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There's No Place Like the Internet in Springtime by Erik Kennedy – poetry review

A debut collection bridges the pastoral and the digital with clarity and whimsy.

Often the best and most memorable volumes of poetry are the most provocative. The debut collection of Erik Kennedy certainly provoked me. From the title poem onwards there is much arch irony, sometimes verging on whimsy, as if the poet is disengaged from what he is writing about.

But once you get past this element, Kennedy hits his stride with clear, almost documentary, vignettes of time and place in Public Power, about the first town in the world to be electrified, and The Great Sunspot of 1947, reconstructing how people once thought about such things.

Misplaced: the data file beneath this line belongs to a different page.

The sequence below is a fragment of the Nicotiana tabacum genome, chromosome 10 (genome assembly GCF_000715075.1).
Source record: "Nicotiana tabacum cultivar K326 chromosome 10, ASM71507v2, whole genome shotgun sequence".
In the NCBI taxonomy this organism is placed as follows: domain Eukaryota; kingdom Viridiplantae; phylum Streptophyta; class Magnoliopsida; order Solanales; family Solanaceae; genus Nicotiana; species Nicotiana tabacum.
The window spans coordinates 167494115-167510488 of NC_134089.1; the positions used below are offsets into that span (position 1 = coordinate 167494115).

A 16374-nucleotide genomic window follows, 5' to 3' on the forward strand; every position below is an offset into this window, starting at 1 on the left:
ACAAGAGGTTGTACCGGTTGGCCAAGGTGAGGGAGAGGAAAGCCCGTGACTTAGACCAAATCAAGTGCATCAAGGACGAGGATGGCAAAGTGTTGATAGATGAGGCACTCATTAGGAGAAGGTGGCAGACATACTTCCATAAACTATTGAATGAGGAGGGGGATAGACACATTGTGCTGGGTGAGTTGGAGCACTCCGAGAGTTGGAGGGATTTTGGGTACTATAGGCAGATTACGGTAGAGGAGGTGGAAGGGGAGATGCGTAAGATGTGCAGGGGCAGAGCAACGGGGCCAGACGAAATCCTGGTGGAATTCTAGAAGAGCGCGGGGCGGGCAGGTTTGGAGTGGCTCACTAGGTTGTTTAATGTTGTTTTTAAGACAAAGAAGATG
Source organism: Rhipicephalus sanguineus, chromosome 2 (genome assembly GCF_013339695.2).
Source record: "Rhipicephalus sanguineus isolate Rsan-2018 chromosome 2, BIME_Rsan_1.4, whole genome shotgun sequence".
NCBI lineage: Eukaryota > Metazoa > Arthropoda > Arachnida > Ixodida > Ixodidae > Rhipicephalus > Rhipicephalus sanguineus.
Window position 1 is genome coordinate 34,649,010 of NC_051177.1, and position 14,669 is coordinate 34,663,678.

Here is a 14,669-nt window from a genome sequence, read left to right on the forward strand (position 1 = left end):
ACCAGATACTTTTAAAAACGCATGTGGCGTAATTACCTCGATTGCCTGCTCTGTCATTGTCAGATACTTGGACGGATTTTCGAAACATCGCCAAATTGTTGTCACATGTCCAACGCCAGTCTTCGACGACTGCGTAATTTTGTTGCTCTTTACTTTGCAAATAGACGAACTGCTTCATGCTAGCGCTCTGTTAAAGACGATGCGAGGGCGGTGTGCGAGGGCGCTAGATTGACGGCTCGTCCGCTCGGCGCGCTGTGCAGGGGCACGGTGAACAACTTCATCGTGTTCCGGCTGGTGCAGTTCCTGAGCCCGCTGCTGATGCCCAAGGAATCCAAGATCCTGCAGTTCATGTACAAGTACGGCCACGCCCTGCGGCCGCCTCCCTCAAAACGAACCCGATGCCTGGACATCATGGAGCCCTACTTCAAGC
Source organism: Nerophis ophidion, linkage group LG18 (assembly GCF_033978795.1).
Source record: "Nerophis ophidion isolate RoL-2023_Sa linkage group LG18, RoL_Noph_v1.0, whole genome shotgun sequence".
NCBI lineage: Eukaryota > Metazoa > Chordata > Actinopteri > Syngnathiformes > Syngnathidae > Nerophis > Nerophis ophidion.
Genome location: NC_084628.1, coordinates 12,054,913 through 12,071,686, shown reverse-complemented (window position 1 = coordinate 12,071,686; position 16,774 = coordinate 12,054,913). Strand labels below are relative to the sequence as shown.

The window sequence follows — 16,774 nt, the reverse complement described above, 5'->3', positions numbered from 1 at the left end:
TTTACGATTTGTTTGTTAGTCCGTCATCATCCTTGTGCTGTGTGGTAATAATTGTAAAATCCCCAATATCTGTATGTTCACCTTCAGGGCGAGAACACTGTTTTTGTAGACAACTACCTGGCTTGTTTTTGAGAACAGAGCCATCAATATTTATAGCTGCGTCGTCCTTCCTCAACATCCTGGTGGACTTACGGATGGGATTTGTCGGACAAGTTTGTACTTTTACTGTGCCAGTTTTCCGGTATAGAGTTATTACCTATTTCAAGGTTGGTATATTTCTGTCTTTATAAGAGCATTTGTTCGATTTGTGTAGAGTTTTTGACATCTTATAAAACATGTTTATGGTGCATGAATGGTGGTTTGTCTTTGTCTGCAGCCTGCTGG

As a work of compassionate contemplation, An Abandoned Farm Near Lockhart, New South Wales is brilliant, handling ideas of time and decay simply by its focused description. No sign of arch irony here.

Kennedy can sometimes lapse into obscurity when it comes to political satire, but at his best he is clear and hard-hitting, as in The Paris Agreement, concerning dithering over the climate-change accord.

And then there is the sheer pleasure of his Georgics, which updates old pastoral poetry to the computer age. An amiable, easy, style takes over in Love Poem With Seagull, the wired couplets of Amores, his reflection on the messiness of love, and the specific detail of How a New Zealand Sunrise Is Different from Other Sunrises.

As a first collection, this is more than promising.

THERE’S NO PLACE LIKE THE INTERNET IN SPRINGTIME, by Erik Kennedy (Victoria University Press, $25)

This article was first published in the November 17, 2018 issue of the New Zealand Listener.